The fallout from failing to enforce U.S. immigration and naturalization laws was demonstrated on the editorial page of The Washington Post on Monday, July 25, 2011.
The headline that read, “Illegal immigration is way down and falling fast,” was misleading to say the least. Short in length, the editorial also was short on facts and came off as a political elitist bofetada (slap in the face) to the American people and their angst about the growing cost of uncontrolled illegal immigration.
The editorial writers cited a New York Times report of July 8, 2011, that in turn cited Douglas S. Massey, a Princeton University professor who is co-director of the Mexican Migration Project. Massey opines that immigration skeptics are wrong to portray the southwestern border as lawless and violent.
The Post editors, in turn and with true liberal myopia, attempted a sarcastic belittling of the southern border situation, saying that it is a much safer place than alarmists would have us believe. They failed to mention the Mexican Drug Cartels (MDC) that are taking over human smuggling operations and now control major portions of southern Arizona federal lands.
Senator John Cornyn, R-Texas, responded with a letter to the editor on July 30, 2011, entitled, “The myth of the ‘tranquil’ border.” In it, he noted that tranquil is hardly the word that Texans would choose to describe their border communities.
The same can be said for other southern border states, whose residents find themselves living in increasingly dangerous places. Facts do not lie, as the following attest:
- The Tucson Citizen noted in July 2011 that crime rates have decreased along the Arizona-Mexico border, but only because crimes are not being reported. Apparently several south Arizona sheriffs are playing number games with local murders to reflect a lower crime rate.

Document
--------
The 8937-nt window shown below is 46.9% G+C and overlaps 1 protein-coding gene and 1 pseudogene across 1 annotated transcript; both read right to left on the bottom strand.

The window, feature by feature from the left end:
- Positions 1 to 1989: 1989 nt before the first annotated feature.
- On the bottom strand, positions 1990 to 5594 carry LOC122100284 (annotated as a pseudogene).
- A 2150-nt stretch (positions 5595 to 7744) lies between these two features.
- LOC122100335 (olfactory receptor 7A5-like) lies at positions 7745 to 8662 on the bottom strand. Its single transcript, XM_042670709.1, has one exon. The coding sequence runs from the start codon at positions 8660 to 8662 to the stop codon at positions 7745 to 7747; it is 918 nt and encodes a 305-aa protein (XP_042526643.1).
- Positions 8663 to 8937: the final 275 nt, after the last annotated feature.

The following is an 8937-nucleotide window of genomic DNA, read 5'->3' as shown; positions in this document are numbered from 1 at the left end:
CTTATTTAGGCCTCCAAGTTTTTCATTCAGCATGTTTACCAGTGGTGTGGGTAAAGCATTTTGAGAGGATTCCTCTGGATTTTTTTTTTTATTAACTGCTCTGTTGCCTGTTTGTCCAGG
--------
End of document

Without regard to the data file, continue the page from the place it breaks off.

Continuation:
- Within the last year, a U.S. citizen/rancher, a U.S. Border Patrol agent, and numbers of illegal aliens have been murdered by vicious criminals operating along the Arizona-Mexican border. The existing state of lawlessness is reflected in federal government signs along I-8 warning citizens to be aware of drug gang criminals and illegal alien smugglers. The U.S. Bureau of Land Management (BLM) warns citizens that they enter tax-supported federal lands at their own risk.
- The U.S. Customs and Border Protection (CBP) section of the U.S. Department of Homeland Security (DHS) issued a press release covering the period June 6-12, 2011. It reports that the Arizona Joint Field Command seized $11.4 million in drugs, apprehended 2,390 illegal aliens, and blocked and captured $564,451 of illegal outbound currency.
- Each year for the past decade, the U.S. Border Patrol has reported a rise in Other Than Mexican (OTM) apprehensions among them border crossers from “special interest countries” that include sponsors of terrorism.
- During July 15-17, 2011, the Tucson sector of the U.S. Border Patrol reported drug seizures that included 8,248 pounds of marijuana and 387 pounds of cocaine. Agents apprehended and prosecuted 189 illegal border-crossers (repeat crossers, gang members, or “special interest” persons). Other illegal crossers were deported immediately. From October 1, 2010, through June 30, 2011, Border Patrol agents seized a total of 791,000 pounds of narcotics.
- U.S. federal and local law enforcement officials report that many forest fires along the southern border are started by illegal border crossers. In southern Arizona’s recent forest fires, an illegal alien started the Murphy Complex fire that burned 68,000 acres of the Coronado National Forest. The U.S. Forest Service (USFS), concluding that the fire was set as “a signal fire under life and death circumstances,” excused the individual.
Among other indicators of lawlessness along the border are the body counts of illegal border crossers who have died in transit. As many of these counts indicate, illegal border crossers from Mexico and Central American countries are not immune from violence.
They are subject to kidnapping, rape, robbery, and murder. National Public Radio reported in July 2011 that despite these dangers, Central Americans say they will continue to attempt illegal border crossings due to the lack of opportunities in their homelands.
These are not tall tales. Ask any American living within 80 miles of the southern border if they are safer today.
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